This just in — SNAP Inc. (NASDAQ:SNAP) is still losing money. During the December quarter that had SNAP stock defying the biggest market correction in a decade, Snap spent $646 million to bring in $285 million. This was a lot more than the $208 million in revenue earned the previous quarter, but it still represented a loss of $350 million, or 28 cents per share.
Snap is like a clothes designer coming up with snappy Nehru jackets when the market has gone to pinstripe suits. A year ago, even a month ago, Snap’s blowing away estimates of $253 million in revenue, by over 10%, would have had this writer cheering, maybe even buying.
With the stock winds blowing colder, not so much.
The question today isn’t whether Snap is going to find a big-pocketed buyer or become another Facebook Inc. (NASDAQ:FB), but whether it will be around at this time next year.
At the end of this “stellar” quarter, Snap had $2.043 billion in short-term investments on the books, essentially ready cash. It’s spending about $650 million per quarter on operations and only getting half that back in revenue. It could be out of cash by mid-2019 unless something good happens.
The reason people who should know better are getting bullish on SNAP stock is because they think Snap Inc. is getting significantly better at monetization. Its new SNAP store is a demonstration of how the company can sell merchandise within the app.
The bullish thesis is that Snap appeals to younger users who are abandoning Facebook, but that these users are still just as anxious as their older brothers and sisters to support brands that advertise on the platform. That may be true. It may also be false. Regardless, it’s an assumption, not a proven fact.
When a market downturn reveals bargains, you buy bargains.
There are some good stocks now selling at bargain prices. Apple Inc. (NASDAQ:AAPL) is at 16 times earnings. Ford Motor Co. (NYSE:F) just increased its dividend and will soon be yielding 7.3% if you want income. Citigroup Inc. (NYSE:C) is selling at 13 times earnings.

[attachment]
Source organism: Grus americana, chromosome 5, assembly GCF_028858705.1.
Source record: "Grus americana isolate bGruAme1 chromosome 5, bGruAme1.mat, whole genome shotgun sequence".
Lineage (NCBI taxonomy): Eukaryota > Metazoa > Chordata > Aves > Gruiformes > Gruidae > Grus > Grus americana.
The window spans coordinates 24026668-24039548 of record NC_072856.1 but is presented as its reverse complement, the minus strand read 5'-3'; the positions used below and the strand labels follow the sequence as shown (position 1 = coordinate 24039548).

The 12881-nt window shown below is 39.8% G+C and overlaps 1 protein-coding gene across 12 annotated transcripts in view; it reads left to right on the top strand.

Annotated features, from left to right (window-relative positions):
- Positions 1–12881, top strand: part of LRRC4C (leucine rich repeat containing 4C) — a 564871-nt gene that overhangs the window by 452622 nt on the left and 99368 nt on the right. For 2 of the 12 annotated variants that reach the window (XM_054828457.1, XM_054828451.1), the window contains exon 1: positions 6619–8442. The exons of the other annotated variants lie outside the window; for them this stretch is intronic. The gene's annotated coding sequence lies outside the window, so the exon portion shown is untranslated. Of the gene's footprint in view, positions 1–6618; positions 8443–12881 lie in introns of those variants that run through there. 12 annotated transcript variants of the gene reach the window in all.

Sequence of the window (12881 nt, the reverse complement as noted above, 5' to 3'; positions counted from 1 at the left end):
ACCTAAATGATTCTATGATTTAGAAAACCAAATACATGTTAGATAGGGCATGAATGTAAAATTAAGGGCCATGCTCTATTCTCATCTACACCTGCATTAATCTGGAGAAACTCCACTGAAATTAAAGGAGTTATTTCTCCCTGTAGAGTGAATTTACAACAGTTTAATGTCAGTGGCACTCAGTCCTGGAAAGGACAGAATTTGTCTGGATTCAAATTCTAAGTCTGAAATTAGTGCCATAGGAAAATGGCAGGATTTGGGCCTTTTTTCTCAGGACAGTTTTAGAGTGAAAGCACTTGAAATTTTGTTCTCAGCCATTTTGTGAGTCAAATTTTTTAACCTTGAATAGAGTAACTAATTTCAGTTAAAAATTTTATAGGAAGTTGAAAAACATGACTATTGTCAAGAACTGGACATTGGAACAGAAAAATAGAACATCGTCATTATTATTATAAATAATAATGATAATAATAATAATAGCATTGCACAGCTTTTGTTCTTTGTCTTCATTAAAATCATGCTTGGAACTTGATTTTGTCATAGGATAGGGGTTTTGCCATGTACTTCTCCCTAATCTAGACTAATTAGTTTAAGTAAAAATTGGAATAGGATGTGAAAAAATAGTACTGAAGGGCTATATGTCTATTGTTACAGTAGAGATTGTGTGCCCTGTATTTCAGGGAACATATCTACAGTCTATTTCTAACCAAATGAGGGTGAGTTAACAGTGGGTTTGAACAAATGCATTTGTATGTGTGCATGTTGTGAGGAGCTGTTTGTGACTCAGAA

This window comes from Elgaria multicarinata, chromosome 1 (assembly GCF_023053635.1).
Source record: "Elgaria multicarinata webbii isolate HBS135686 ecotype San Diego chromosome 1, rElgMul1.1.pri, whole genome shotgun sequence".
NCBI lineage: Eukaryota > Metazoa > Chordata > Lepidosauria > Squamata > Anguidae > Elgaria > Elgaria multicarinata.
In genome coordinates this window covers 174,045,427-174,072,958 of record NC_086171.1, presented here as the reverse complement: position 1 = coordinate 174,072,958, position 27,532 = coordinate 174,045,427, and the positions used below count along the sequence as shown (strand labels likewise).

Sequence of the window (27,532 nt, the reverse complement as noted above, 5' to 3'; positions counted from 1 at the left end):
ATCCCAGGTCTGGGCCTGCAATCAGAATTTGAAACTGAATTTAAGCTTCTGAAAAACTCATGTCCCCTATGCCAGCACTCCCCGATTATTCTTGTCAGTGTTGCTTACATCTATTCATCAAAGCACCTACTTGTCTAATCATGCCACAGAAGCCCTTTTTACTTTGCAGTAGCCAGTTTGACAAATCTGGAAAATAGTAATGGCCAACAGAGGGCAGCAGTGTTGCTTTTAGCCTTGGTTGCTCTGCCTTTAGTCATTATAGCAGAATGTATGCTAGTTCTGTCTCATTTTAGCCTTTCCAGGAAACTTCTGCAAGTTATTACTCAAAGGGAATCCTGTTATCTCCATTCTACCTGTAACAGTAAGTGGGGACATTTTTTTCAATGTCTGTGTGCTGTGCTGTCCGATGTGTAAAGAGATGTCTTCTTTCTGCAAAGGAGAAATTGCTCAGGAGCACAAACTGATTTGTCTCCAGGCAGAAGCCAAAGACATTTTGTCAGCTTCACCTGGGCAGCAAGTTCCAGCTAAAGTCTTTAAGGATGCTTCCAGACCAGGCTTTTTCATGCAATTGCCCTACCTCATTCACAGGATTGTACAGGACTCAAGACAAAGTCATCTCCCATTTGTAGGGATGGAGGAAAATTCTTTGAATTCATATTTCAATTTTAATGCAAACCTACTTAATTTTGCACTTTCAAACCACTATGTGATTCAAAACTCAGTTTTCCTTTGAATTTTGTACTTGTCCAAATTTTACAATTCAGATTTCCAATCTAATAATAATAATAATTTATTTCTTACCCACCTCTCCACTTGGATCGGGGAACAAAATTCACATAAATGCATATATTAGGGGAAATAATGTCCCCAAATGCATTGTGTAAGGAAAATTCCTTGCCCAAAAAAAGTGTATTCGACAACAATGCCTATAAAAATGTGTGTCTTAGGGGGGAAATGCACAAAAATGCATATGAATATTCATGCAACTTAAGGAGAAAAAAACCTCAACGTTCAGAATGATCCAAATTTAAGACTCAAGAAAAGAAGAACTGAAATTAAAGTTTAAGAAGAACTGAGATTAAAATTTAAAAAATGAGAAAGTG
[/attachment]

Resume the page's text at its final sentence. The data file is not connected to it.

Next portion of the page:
The point is not to recommend any of the above stocks, but to simply point out that there are great bargains in the wreckage of early February and you don’t have to chase a quick buck. If you want to gamble, buy bitcoin (BTC).
Even if you buy the idea that the SNAP stock glass is half-full (and many don’t), you can still wait for it. There is some good news to digest in Snap’s latest quarter… there is also some bad… and a lot of ugly.
Those who equate Facebook to SNAP are also forgetting that Facebook owns its own cloud and SNAP doesn’t. This means Facebook can pivot into other businesses, as it has with Instagram and Messenger. When SNAP adds features, Facebook creates similar features — and Facebook has enough cash to play this game out for as long as you like. Facebook is the cat, Snap is the mouse.
SNAP will reply that its users don’t just reject Facebook, but anything having to do with Facebook, including Messenger and Instagram. But that is still a niche audience.
Facebook does not have first-mover advantage over Snap. It has second-mover advantage. It learned from MySpace, beat it, and has scaled. It has a fortress balance sheet, $41 billion in cash against $14 billion in annual expenses, almost $85 billion of real assets, including a network of cloud data centers.
Facebook knows the answers to questions SNAP hasn’t even asked yet.
SNAP may gain a niche, but it won’t win the market. It may make money, but it’s not going to be Facebook.
Your money can do better.
Dana Blankenhorn is a financial and technology journalist. He is the author of the historical mystery romance The Reluctant Detective Travels in Time, available now at the Amazon Kindle store. Write him at firstname.lastname@example.org or follow him on Twitter at @danablankenhorn. As of this writing he owned shares in AMZN and F.